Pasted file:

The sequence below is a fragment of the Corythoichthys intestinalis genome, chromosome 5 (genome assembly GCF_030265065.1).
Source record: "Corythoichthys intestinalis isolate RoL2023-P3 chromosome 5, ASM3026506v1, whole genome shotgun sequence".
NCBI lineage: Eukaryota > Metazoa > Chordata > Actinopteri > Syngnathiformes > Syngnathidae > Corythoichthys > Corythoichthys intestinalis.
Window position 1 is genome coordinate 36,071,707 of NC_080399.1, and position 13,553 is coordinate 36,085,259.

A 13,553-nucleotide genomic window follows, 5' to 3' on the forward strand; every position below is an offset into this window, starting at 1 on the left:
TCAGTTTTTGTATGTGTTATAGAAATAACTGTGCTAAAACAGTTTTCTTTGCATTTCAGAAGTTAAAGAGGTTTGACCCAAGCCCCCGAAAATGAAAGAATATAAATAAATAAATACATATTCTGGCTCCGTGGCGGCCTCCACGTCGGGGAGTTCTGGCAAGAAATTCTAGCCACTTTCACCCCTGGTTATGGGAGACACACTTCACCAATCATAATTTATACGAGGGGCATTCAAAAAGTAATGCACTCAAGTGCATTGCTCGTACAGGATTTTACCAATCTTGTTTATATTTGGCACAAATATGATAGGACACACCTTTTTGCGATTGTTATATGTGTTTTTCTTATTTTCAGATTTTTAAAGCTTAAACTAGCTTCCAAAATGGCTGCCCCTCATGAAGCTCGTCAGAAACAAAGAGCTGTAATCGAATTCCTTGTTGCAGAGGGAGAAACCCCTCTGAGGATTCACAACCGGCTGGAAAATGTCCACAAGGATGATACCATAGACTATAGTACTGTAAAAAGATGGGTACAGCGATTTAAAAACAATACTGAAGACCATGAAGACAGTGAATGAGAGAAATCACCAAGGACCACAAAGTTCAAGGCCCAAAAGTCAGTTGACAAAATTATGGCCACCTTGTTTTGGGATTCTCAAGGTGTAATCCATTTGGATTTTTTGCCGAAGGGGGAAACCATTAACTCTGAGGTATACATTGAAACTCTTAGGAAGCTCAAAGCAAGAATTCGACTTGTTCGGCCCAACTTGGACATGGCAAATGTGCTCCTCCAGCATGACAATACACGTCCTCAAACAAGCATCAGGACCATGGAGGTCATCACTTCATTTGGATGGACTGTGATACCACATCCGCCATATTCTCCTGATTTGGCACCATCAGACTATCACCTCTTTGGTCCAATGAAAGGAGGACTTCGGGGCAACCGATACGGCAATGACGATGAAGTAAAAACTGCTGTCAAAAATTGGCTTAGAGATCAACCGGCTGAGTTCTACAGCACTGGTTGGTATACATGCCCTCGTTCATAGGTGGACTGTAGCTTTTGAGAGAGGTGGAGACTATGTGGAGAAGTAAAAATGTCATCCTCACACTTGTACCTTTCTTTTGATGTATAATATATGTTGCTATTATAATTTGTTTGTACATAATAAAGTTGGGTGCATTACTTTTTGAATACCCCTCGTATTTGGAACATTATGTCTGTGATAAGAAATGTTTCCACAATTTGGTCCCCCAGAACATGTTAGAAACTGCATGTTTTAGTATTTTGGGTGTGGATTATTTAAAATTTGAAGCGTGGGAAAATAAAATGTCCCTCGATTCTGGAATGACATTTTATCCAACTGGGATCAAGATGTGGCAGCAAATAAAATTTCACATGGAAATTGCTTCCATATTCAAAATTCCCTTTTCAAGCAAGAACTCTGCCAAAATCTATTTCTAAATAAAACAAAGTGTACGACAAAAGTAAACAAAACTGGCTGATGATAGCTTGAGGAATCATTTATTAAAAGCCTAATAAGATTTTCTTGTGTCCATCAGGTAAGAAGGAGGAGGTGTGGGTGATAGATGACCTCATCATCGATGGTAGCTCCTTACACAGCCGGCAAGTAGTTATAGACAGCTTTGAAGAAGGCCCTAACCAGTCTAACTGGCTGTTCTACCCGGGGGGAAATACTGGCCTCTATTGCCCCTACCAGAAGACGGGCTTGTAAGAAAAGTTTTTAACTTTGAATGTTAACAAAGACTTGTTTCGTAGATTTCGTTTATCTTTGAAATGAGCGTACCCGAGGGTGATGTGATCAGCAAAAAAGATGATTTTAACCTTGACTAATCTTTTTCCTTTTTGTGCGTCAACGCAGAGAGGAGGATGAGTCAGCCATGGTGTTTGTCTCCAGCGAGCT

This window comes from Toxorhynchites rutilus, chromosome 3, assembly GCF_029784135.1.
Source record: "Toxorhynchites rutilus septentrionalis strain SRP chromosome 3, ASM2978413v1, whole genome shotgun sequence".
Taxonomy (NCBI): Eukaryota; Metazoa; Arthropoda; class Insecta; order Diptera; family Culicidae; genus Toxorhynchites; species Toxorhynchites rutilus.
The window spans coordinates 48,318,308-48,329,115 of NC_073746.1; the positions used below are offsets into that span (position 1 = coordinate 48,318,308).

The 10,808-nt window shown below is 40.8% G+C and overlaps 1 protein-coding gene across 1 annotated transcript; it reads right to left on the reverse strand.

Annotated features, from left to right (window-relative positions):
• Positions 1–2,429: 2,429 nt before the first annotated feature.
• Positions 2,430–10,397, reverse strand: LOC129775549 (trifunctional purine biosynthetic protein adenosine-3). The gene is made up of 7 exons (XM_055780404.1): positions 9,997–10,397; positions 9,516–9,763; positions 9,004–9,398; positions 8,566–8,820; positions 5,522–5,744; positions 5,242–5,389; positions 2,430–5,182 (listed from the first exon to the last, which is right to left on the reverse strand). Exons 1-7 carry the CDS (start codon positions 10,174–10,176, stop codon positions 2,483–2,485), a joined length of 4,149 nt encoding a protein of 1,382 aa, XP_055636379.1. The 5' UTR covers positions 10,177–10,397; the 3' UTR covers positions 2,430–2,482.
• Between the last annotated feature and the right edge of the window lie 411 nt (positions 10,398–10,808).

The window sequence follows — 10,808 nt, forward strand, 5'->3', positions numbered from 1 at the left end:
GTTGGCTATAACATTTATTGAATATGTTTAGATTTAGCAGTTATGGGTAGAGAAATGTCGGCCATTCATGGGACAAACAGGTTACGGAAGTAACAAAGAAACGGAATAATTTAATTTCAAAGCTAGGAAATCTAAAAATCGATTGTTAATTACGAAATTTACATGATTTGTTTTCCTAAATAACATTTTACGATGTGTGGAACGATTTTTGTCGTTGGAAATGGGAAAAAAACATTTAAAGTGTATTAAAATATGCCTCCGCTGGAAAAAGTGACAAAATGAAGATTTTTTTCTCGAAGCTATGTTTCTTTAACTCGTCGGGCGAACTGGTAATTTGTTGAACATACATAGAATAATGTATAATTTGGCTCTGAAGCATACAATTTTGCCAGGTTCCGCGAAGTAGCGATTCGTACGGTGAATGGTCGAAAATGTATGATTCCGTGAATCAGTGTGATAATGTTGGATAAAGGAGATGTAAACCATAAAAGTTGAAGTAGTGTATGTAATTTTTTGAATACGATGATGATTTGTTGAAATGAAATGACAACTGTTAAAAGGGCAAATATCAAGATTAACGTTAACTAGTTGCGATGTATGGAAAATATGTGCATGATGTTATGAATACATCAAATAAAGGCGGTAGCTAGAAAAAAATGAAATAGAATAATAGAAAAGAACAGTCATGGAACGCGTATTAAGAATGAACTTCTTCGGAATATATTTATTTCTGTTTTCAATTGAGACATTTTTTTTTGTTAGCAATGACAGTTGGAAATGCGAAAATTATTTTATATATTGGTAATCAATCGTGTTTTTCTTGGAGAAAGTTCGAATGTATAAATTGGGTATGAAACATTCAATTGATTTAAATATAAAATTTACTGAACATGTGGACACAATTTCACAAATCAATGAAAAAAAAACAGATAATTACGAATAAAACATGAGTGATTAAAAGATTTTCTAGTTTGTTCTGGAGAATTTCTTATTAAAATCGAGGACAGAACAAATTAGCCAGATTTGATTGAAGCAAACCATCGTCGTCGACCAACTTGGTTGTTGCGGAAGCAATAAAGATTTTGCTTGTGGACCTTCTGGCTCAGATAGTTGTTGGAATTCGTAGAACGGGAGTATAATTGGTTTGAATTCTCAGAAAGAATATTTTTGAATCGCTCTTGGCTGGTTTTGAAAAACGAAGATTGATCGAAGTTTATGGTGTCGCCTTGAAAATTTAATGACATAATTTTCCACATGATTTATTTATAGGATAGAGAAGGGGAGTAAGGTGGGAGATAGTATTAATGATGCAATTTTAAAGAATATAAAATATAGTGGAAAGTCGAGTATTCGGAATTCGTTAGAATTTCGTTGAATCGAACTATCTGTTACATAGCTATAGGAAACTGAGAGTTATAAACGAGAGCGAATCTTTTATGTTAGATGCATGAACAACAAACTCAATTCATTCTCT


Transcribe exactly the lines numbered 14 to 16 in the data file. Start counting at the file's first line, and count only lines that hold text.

• Positions 2,430–10,397, reverse strand: LOC129775549 (trifunctional purine biosynthetic protein adenosine-3). The gene is made up of 7 exons (XM_055780404.1): positions 9,997–10,397; positions 9,516–9,763; positions 9,004–9,398; positions 8,566–8,820; positions 5,522–5,744; positions 5,242–5,389; positions 2,430–5,182 (listed from the first exon to the last, which is right to left on the reverse strand). Exons 1-7 carry the CDS (start codon positions 10,174–10,176, stop codon positions 2,483–2,485), a joined length of 4,149 nt encoding a protein of 1,382 aa, XP_055636379.1. The 5' UTR covers positions 10,177–10,397; the 3' UTR covers positions 2,430–2,482.
• Between the last annotated feature and the right edge of the window lie 411 nt (positions 10,398–10,808).

The window sequence follows — 10,808 nt, forward strand, 5'->3', positions numbered from 1 at the left end: